Auto safety recalls have been issued for all types of reasons throughout the history of modern American vehicles. However, the past several years have seen an unprecedented number of recalls affecting the auto industry. This includes some of the country’s largest automotive recalls in history, such as the infamous Takata airbag recalls, which was recently expanded in January by an additional 3.3 million airbags. That recall alone, which began in 2014 exceeding 50 million units, has resulted in at least 15 deaths in the U.S. and nearly 200 injuries worldwide.
Because auto safety recalls are issued on a regular basis – with or without associated injuries – many U.S. consumers have begun to accept them as a natural part of the industry. That doesn’t mean they should be taken lightly, though. Recalls are issued over defective products and potential problems, including those involving some of a vehicle’s most important components and safety features – such as tires, seatbelts, brakes, and airbags. Those defects and potential problems can pose real risks to consumers, especially those who don’t take recalls seriously, and neglect getting the repairs and replacement parts that can make their vehicles safer.
With such great risks posed by unsafe and defective auto parts, it becomes important for any consumer who owns an automobile, is in the market to purchase new or used vehicles or new parts, or needs to rent a car to take their safety into their own hands. As some of the nation’s most notable recalls have shown, corporations are not always quick to recall potentially defective products – especially if they cost them large amounts of money – until after consumers have suffered harm and they have little other choice.
To protect yourself and your loved ones against auto recalls, take the following into consideration:
- When you own your vehicle – If you own a car, truck, SUV, RV, or any other type of motor home, you can be sure it is subject to regulations, including requirements for manufacturers to appropriately warn and inform owners about potential dangers. If you follow the news, don’t dismiss stories about recalls – they may potentially affect your vehicle or certain components and parts is uses. You should also be aware that manufacturers must send you a notice of safety recalls involving the motor vehicle you own, so don’t dismiss them as junk mail or advertisements. These notices contain important information about the issue, as well as instructions for how you can go about getting them fixed (such as a free replacement or repair at a licensed dealer). If you haven’t received a notification but think your vehicle may be affected by a recall, or simply wish to check to be safe, the auto manufacturer’s website should have information about any ongoing recalls. You can also use consumer tools like the VIN search from NHTSA, or www.safecar.gov.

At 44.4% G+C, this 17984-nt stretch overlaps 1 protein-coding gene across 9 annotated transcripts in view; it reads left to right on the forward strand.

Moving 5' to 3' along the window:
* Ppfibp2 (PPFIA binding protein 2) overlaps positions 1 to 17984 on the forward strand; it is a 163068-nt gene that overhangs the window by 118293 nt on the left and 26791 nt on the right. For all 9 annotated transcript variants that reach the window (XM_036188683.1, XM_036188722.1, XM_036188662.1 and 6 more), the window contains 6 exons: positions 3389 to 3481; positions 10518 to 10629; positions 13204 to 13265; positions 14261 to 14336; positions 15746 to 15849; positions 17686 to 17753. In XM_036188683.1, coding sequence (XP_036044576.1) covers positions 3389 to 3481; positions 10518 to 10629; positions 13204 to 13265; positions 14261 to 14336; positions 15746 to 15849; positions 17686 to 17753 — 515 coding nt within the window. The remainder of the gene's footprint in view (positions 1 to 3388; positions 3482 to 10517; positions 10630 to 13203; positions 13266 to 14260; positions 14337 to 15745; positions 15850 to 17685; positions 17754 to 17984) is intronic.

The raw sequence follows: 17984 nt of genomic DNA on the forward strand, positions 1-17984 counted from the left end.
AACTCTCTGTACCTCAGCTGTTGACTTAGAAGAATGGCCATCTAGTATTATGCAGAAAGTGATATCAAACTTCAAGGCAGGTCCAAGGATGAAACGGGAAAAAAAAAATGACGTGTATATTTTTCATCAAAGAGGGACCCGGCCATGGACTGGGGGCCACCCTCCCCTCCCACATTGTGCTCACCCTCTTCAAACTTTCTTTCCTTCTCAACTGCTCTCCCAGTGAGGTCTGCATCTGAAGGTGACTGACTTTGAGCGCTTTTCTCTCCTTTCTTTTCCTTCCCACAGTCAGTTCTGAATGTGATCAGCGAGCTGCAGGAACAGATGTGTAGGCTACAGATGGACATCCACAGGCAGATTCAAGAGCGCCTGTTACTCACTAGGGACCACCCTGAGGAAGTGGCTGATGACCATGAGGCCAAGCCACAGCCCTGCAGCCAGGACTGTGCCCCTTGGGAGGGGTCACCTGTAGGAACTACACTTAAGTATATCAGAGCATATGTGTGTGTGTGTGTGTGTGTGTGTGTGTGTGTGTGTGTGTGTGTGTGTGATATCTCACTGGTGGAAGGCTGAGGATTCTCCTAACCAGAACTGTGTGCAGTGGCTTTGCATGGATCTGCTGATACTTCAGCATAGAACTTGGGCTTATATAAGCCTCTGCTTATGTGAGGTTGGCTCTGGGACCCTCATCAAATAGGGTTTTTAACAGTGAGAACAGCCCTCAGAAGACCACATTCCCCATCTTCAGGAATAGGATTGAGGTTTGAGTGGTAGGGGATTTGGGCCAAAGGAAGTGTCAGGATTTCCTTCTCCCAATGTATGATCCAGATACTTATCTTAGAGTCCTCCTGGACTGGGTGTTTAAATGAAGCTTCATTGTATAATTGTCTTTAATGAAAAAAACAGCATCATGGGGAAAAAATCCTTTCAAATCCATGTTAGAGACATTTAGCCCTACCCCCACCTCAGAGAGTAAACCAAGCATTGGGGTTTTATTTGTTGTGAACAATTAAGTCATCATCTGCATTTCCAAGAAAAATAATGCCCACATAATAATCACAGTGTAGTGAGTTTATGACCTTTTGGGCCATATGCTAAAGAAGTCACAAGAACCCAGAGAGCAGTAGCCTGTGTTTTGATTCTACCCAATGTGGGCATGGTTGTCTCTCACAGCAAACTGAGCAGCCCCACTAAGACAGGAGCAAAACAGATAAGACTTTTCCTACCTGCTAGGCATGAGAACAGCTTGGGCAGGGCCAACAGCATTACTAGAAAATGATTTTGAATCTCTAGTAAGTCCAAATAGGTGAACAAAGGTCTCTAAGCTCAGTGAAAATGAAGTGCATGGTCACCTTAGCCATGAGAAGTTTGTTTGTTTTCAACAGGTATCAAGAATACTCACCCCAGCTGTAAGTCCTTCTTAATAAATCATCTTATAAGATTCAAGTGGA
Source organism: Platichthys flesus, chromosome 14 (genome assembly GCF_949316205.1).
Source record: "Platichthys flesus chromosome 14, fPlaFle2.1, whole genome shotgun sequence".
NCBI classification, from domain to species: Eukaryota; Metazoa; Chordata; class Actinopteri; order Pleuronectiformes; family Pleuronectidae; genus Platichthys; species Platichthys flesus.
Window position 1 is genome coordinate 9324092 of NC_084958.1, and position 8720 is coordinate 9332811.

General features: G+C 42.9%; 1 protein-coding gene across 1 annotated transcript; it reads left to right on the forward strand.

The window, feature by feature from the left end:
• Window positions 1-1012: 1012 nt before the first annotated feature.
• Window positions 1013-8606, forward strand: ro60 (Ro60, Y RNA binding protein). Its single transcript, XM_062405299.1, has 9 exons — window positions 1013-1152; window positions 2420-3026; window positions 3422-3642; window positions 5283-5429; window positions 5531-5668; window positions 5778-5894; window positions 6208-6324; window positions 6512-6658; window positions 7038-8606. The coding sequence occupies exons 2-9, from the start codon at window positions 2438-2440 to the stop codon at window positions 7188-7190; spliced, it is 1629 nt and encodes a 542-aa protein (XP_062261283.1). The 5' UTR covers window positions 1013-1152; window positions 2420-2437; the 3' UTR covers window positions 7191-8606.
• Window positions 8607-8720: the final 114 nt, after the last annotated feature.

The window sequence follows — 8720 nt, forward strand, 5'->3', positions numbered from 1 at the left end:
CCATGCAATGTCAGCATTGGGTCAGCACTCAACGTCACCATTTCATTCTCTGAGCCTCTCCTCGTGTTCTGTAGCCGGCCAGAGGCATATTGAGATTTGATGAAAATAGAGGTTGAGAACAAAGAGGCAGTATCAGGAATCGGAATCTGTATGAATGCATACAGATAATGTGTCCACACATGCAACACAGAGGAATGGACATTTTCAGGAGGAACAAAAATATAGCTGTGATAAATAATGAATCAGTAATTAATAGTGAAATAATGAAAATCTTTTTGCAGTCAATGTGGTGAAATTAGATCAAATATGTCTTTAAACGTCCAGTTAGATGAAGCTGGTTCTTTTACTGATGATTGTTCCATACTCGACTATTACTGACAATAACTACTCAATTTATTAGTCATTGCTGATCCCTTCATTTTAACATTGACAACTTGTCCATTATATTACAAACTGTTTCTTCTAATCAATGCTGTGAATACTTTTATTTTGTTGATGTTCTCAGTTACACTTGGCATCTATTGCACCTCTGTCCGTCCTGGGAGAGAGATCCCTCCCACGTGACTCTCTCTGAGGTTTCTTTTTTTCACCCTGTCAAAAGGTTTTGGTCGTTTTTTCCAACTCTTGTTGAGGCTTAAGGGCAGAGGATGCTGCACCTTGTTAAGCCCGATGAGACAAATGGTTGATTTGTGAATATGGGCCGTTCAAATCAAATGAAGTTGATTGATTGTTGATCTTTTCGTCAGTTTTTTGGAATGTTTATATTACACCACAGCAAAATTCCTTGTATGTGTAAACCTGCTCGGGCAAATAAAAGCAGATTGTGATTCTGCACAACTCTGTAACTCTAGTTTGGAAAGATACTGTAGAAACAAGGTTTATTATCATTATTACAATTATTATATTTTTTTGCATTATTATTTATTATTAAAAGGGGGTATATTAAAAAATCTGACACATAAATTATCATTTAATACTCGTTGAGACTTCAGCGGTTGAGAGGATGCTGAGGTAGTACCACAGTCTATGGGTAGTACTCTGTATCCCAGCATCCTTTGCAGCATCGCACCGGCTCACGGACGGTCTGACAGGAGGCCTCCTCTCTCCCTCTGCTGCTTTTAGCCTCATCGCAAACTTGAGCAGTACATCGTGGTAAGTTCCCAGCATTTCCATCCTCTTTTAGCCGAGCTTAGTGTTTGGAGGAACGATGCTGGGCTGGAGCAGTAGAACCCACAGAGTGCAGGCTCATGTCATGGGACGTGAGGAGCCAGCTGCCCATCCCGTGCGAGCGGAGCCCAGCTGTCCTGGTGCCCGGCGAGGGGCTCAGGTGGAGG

- When you buy a new or used vehicle – If you are in the market for a new vehicle, due diligence is critical. Make research about safety issues and recalls part of your buying process, using the manufacturer’s website or the tools we discussed above. This is especially important when buying used vehicles, as sellers may not always inform potential buyers about safety problems. If possible, bring a used vehicle to a trusted mechanic for a quick inspection before you buy. If you find that a recall is still outstanding for the vehicle you wish to purchase, think about choosing one without such issues, or use that point as leverage for negotiating a better price – just ensure you take it in for repairs and service if you do buy it. While dealers and businesses have legal obligations when selling vehicles, sellers of used cars in many states can sell them with unrepaired recall issues. Always do your due diligence.
- Vehicle rentals – If you need to rent a vehicle, it is never a bad decision to research any safety issues or recalls. While U.S. legislators require companies that rent motor vehicles to service and repair them if they are subject to recalls prior to renting them to customers, that law was only recently passed. Because of this, and because you can’t always trust companies to do the right thing, you can and should check for recalls yourself, and look closely at the rental agency’s policies to see if they discuss their policy for addressing recalls.
As we see all too often, even the most safety-conscientious consumer can suffer harm due to negligence and the wrongful conduct of companies and manufacturers that fail to warn and protect consumers from preventable harm. If you or someone you love has been hurt in an auto accident, including accidents involving defective auto parts, our Cleveland car accident attorneys at Spangenberg Shibley & Liber LLP are here to help. Contact us for a free and confidential consultation.